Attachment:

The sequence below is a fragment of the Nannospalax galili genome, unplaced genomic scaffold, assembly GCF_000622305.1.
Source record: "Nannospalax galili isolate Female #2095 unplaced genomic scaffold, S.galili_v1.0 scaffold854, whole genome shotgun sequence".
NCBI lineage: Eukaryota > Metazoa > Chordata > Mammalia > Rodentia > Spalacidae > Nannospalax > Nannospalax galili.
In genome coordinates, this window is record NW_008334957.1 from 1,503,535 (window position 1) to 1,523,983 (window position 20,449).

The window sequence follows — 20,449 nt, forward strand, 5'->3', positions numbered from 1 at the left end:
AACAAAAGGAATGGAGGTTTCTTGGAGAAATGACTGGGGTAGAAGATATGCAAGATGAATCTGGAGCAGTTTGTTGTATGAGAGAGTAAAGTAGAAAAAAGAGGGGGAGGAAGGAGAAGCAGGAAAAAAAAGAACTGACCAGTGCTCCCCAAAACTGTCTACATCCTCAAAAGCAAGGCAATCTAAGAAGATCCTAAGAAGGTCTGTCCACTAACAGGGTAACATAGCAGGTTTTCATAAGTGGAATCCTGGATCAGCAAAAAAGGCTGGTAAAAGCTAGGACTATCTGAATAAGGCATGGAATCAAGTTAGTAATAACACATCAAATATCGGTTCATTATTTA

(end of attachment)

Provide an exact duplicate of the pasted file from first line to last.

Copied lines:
The sequence below is a fragment of the Nannospalax galili genome, unplaced genomic scaffold, assembly GCF_000622305.1.
Source record: "Nannospalax galili isolate Female #2095 unplaced genomic scaffold, S.galili_v1.0 scaffold854, whole genome shotgun sequence".
NCBI lineage: Eukaryota > Metazoa > Chordata > Mammalia > Rodentia > Spalacidae > Nannospalax > Nannospalax galili.
In genome coordinates, this window is record NW_008334957.1 from 1,503,535 (window position 1) to 1,523,983 (window position 20,449).

The window sequence follows — 20,449 nt, forward strand, 5'->3', positions numbered from 1 at the left end:
AACAAAAGGAATGGAGGTTTCTTGGAGAAATGACTGGGGTAGAAGATATGCAAGATGAATCTGGAGCAGTTTGTTGTATGAGAGAGTAAAGTAGAAAAAAGAGGGGGAGGAAGGAGAAGCAGGAAAAAAAAGAACTGACCAGTGCTCCCCAAAACTGTCTACATCCTCAAAAGCAAGGCAATCTAAGAAGATCCTAAGAAGGTCTGTCCACTAACAGGGTAACATAGCAGGTTTTCATAAGTGGAATCCTGGATCAGCAAAAAAGGCTGGTAAAAGCTAGGACTATCTGAATAAGGCATGGAATCAAGTTAGTAATAACACATCAAATATCGGTTCATTATTTA